Three C’s rounded out the top ten. Toon sequel Cloudy with a Chance of Meatballs 2 dropped 33% to an estimated $4.2M for a $106.2M cume for Sony. Horror flick Carrie grossed an estimated $3.4M, down 43%, giving Sony $32M to date. Fox’s crime drama The Counselor tumbled 59% in its sophomore round to an estimated $3.3M putting the total at just $13.6M.
Rachel McAdams saw lackluster results for her latest romance About Time which was given a limited release in only 175 locations this weekend by Universal. The R-rated time travel love story bowed to an estimated $1.1M for a mild average of $6,046 which does not bode well for next weekend’s nationwide expansion. Reviews have been mixed.
Generating plenty of must-see awards buzz – especially in the acting categories – was Dallas Buyers Club which delivered a superb platform launch over the weekend as the final release for the current incarnation of Focus Features. The Matthew McConaughey film bowed to an estimated $264,000 from only nine locations in New York, Los Angeles, and Toronto for a strong $29,333 average. The R-rated true story expands on Friday to a dozen new markets – including Dallas – and will be everywhere by November 22. Reviews were sensational and McConaughey is seen as a major contender for the Academy Award for Best Actor.
A week ahead of its domestic launch, the super hero tentpole Thor: The Dark World opened across much of the planet this weekend taking in a sensational $109.4M from 36 markets led by $13.4M in the U.K. The second Thor flick lands in over 3,800 North American theaters this Friday (with first shows beginning at 8:00pm on Thursday night) and has scared away all other new wide releases. China also opens next weekend so the global tally will soar by the end of next weekend.
The top ten films grossed an estimated $118.3M which was even with last year when Wreck-it Ralph opened at number one with $49M; but up 18% from 2011 when Puss in Boots stayed in the top spot with $33.1M in its second weekend.
Richard Curtis, writer and director of Love Actually, brings us his latest heartwarming fare–and this time, it involves time travel. Grae Drake talks to Curtis, as well as stars Bill Nighy and Rachel McAdams, about their New Year’s Eve memories and their favorite romantic memories. Singer/songwriter Ben Folds also talks about his song “The Luckiest,” featured in the movie.
Adapting a beloved novel to the big screen is often a dicey proposition. That said, critics feel that Ender’s Game does a pretty good job of bringing its source material to cinematic life, with strong performances and a thoughtful tone that helps to make up for occasional stretches of solemnity and dullness. Earth is under siege from alien invaders, and the fate of humanity rests on the shoulders of Ender (Asa Butterfield), a bullied teenager whose precocious gifts are cultivated in order to devise a strategy to defeat the enemy. The pundits say Ender’s Game isn’t always emotionally rousing, but it’s still a smart, visually exciting sci-fi film that should (mostly) please fans of Orson Scott Card’s book. (Watch our video interviews with Ford, Butterfield, Viola Davis, and Hailee Steinfeld.)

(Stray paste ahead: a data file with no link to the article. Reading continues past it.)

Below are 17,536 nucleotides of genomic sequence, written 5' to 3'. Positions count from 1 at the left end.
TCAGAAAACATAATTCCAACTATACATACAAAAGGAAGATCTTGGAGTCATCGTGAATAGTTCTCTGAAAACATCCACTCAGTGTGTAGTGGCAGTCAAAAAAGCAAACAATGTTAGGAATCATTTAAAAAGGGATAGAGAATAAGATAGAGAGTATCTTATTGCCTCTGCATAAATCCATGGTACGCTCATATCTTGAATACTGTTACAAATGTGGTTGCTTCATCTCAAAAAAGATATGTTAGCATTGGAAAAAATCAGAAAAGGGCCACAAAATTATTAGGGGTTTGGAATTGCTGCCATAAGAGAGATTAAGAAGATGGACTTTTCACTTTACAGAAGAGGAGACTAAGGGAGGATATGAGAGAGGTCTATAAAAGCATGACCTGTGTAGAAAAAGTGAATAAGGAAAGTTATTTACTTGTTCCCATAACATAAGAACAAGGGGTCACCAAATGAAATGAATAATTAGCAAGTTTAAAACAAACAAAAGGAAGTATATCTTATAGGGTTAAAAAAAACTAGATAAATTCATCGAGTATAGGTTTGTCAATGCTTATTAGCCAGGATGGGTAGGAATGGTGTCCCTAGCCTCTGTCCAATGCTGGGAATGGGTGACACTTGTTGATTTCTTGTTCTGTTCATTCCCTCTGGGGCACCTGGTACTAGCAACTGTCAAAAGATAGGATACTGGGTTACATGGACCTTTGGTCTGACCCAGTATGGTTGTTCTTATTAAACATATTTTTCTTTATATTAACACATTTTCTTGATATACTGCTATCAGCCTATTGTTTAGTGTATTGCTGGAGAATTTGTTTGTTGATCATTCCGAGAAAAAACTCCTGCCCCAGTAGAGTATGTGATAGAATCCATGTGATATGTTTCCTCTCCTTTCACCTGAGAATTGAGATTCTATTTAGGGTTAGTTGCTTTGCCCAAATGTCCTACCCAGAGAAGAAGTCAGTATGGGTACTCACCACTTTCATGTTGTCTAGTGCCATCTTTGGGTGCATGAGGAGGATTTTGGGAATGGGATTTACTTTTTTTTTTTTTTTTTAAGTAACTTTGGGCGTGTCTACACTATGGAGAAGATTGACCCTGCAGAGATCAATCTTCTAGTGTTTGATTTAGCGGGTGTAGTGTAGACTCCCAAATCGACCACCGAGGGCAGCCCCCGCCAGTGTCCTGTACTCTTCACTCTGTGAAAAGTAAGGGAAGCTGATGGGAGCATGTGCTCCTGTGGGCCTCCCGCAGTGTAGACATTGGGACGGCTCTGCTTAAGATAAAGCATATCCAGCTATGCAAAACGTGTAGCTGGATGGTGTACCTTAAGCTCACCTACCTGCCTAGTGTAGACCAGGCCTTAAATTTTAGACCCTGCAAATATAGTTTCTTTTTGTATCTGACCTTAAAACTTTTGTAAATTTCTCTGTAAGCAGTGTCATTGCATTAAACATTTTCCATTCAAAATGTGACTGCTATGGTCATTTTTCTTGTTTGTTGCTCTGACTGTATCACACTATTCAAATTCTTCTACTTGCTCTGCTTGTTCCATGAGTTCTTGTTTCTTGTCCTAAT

The idea of an animated action comedy starring turkeys is pretty funny in theory. Unfortunately, critics say that in practice, Free Birds is thin stuff; with its slack pace and less-than-inspired story, this is one turkey toon that never takes flight. Pampered Reggie (voiced by Owen Wilson) and activist Jake (Woody Harrelson) team up to travel back in time to the first Thanksgiving in order to kill the annual tradition of eating turkeys before it starts. The pundits say little kids might enjoy Free Birds, but their parents are likely to find the animation underwhelming and the jokes a bit flat.
A lot of people go to Vegas in search of a wild, unpredictable good time. Unfortunately, critics say Last Vegas plays things way too safe; while the combined talents of Michael Douglas, Robert De Niro, Morgan Freeman, Kevin Kline, and Mary Steenburgen keep things amiably watchable, the film never ventures outside its comfort zone. Douglas plays a longtime bachelor who’s finally tying the knot, so he meets up with a group of longtime buddies in Sin City to celebrate; revelry and reflection ensue. The pundits say the cast of Last Vegas makes for good company, but there are few surprises to be found on this trip. (Check out this week’s Total Recall, in which we count down Kline’s best-reviewed movies).
Also opening this week in limited release:
These Birds Walk, a documentary about a home for Pakistani street children, is at 100 percent.